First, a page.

IS-IS routers must create adjacencies, sync their databases, and keep them synchronized as usual. Nothing different here. However IS-IS packets for Level 1 are sent to multicast address 0180.c200.0014. Level 2 packets are sent to multicast address 0180.c200.0015.
IIHs are still used to discover neighbors and they will include the SNPA of all neighbors the originating router receives IIHs from. When routers receive these IIHs and see their own SNPA they know to turn their adjacency all the way up.
IS-IS will also determine a DIS over a multiaccess network. The DIS is elected based off the following criteria:
- the router with the highest interface priority
- If there is a tie, the router with the highest SNPA
- In case SNPAs are not comparable, the router with the highest System ID. This rule is for Frame Relay and ATM networks as IS-IS treats these interfaces as broadcast interfaces.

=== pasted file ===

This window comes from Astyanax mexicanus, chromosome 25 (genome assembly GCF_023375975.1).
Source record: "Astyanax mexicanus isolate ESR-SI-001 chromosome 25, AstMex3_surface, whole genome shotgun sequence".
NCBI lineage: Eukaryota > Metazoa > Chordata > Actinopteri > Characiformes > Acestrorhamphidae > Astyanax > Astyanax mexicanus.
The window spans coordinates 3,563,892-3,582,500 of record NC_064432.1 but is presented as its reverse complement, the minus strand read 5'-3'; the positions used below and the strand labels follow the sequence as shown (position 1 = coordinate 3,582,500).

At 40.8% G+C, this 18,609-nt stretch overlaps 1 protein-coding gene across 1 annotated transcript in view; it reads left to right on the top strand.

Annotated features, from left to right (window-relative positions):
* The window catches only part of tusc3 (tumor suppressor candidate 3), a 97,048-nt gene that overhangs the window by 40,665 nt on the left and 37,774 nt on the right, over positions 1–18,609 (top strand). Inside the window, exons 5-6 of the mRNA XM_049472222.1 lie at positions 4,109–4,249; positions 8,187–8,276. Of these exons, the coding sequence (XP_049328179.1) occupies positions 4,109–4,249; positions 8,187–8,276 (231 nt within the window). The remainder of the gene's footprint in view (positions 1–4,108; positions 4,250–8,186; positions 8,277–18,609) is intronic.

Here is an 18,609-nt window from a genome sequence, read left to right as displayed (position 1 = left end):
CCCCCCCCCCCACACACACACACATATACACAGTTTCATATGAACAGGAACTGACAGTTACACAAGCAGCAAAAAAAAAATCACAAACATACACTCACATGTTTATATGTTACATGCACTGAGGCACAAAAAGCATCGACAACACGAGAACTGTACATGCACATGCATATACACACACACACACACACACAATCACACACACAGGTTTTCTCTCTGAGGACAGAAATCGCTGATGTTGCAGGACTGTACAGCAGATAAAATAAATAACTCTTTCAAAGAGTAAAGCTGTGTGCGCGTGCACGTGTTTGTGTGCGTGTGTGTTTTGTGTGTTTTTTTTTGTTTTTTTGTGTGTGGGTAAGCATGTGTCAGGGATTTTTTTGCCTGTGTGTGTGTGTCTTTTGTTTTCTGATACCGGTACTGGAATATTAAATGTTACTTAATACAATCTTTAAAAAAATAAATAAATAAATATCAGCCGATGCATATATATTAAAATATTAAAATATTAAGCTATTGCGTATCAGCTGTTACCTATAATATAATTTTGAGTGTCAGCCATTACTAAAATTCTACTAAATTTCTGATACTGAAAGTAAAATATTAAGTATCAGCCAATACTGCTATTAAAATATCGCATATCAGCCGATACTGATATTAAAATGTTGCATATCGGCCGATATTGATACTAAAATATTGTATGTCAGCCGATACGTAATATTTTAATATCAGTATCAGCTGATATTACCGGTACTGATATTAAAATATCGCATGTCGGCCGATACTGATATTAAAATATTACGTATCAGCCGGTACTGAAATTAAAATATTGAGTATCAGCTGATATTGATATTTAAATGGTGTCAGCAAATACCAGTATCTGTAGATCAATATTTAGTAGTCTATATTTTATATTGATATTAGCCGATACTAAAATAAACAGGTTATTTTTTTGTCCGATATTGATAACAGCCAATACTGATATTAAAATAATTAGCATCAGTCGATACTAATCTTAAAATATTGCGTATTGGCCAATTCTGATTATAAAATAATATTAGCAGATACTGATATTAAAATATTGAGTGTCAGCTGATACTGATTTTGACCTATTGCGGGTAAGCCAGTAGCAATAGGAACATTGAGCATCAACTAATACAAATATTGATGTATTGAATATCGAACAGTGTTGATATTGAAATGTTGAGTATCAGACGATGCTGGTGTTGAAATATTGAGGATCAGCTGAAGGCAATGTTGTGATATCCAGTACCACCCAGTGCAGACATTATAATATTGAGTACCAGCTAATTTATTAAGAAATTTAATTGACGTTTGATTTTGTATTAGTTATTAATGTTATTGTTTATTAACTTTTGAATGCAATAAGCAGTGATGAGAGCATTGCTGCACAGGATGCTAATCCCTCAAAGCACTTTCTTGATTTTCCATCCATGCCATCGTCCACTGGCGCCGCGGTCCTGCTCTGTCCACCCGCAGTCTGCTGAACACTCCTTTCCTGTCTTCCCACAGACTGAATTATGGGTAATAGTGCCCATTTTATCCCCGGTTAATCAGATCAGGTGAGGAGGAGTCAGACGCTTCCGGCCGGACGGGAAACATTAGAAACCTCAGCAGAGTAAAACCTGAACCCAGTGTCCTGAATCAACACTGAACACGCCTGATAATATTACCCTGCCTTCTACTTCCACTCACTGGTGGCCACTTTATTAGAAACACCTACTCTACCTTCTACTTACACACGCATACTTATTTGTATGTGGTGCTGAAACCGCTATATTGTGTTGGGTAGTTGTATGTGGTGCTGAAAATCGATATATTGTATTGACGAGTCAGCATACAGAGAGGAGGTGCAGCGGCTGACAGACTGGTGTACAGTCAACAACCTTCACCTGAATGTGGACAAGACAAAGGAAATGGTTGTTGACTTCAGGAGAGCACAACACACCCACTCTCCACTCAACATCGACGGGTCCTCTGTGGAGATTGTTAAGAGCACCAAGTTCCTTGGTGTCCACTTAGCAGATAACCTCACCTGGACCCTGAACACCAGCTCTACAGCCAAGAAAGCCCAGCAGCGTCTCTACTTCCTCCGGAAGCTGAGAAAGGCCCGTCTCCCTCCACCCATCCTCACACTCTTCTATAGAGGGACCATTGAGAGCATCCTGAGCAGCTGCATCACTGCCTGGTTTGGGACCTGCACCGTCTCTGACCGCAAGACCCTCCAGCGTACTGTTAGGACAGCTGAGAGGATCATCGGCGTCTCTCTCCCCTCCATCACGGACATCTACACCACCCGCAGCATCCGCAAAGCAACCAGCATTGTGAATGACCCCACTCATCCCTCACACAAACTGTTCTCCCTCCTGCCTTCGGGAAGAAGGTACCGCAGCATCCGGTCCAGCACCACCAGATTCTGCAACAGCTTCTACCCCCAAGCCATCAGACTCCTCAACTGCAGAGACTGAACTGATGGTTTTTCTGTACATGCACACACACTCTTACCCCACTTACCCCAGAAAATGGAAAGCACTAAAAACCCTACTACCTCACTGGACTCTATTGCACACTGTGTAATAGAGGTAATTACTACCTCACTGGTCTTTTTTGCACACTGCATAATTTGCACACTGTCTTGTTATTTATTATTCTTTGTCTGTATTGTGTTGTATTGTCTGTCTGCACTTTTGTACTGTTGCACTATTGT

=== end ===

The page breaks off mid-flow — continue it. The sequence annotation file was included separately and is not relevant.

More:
One thing to keep in mind about DIS elections is that IS-IS routers are preemptive and will take over the role of DIS if a new routers priority or SPNA or System ID is highest.
A DIS is responsible for two things:
- Helping routers on a broadcast segment synchronize
- Representing the broadcast segment in the LSDB as a standalone object or Pseudonode
The pseudonode will send CSNPs on a very short interval every ten seconds. IS-IS routers process these CSNPs as they would normally do from a regular IS-IS neighbor. PSNPs will be sent for any unknown or outdated LSPIDs as usual to the DIS and the DIS would flood those requested LSPs as needed.
The Pseudonode must have its own database with each neighbor in order for path selection to work. To do this the DIS must send a unique LSP for the DIS out to the network on behalf of the pseudonode.